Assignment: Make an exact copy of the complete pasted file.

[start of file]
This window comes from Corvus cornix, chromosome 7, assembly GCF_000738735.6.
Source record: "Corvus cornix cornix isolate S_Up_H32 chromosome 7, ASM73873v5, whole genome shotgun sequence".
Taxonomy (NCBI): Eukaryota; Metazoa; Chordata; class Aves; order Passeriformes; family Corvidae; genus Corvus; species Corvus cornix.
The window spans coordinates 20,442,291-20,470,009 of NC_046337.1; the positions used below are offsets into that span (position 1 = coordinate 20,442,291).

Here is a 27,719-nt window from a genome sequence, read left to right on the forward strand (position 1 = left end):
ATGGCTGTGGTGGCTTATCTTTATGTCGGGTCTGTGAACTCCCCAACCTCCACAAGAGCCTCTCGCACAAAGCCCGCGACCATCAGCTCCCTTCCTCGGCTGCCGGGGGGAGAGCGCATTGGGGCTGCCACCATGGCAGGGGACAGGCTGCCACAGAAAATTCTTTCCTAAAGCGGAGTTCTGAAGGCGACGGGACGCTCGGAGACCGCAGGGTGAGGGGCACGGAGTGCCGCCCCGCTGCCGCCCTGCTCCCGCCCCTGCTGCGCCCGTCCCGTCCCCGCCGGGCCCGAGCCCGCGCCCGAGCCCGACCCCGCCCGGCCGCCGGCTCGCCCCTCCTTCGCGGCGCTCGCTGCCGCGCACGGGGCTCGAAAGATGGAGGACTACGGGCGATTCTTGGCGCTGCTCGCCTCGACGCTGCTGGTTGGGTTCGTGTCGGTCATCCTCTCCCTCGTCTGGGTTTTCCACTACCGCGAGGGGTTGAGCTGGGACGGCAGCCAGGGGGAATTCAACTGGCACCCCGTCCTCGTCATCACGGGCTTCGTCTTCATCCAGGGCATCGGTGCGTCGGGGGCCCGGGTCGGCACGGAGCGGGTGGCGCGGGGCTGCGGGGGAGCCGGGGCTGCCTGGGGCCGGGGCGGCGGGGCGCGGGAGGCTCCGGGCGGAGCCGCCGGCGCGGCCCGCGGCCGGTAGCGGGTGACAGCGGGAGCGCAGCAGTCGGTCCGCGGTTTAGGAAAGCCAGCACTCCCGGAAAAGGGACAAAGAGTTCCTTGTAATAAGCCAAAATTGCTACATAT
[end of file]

This window comes from Corvus cornix, chromosome 7, assembly GCF_000738735.6.
Source record: "Corvus cornix cornix isolate S_Up_H32 chromosome 7, ASM73873v5, whole genome shotgun sequence".
Taxonomy (NCBI): Eukaryota; Metazoa; Chordata; class Aves; order Passeriformes; family Corvidae; genus Corvus; species Corvus cornix.
The window spans coordinates 20,442,291-20,470,009 of NC_046337.1; the positions used below are offsets into that span (position 1 = coordinate 20,442,291).

Here is a 27,719-nt window from a genome sequence, read left to right on the forward strand (position 1 = left end):
ATGGCTGTGGTGGCTTATCTTTATGTCGGGTCTGTGAACTCCCCAACCTCCACAAGAGCCTCTCGCACAAAGCCCGCGACCATCAGCTCCCTTCCTCGGCTGCCGGGGGGAGAGCGCATTGGGGCTGCCACCATGGCAGGGGACAGGCTGCCACAGAAAATTCTTTCCTAAAGCGGAGTTCTGAAGGCGACGGGACGCTCGGAGACCGCAGGGTGAGGGGCACGGAGTGCCGCCCCGCTGCCGCCCTGCTCCCGCCCCTGCTGCGCCCGTCCCGTCCCCGCCGGGCCCGAGCCCGCGCCCGAGCCCGACCCCGCCCGGCCGCCGGCTCGCCCCTCCTTCGCGGCGCTCGCTGCCGCGCACGGGGCTCGAAAGATGGAGGACTACGGGCGATTCTTGGCGCTGCTCGCCTCGACGCTGCTGGTTGGGTTCGTGTCGGTCATCCTCTCCCTCGTCTGGGTTTTCCACTACCGCGAGGGGTTGAGCTGGGACGGCAGCCAGGGGGAATTCAACTGGCACCCCGTCCTCGTCATCACGGGCTTCGTCTTCATCCAGGGCATCGGTGCGTCGGGGGCCCGGGTCGGCACGGAGCGGGTGGCGCGGGGCTGCGGGGGAGCCGGGGCTGCCTGGGGCCGGGGCGGCGGGGCGCGGGAGGCTCCGGGCGGAGCCGCCGGCGCGGCCCGCGGCCGGTAGCGGGTGACAGCGGGAGCGCAGCAGTCGGTCCGCGGTTTAGGAAAGCCAGCACTCCCGGAAAAGGGACAAAGAGTTCCTTGTAATAAGCCAAAATTGCTACATAT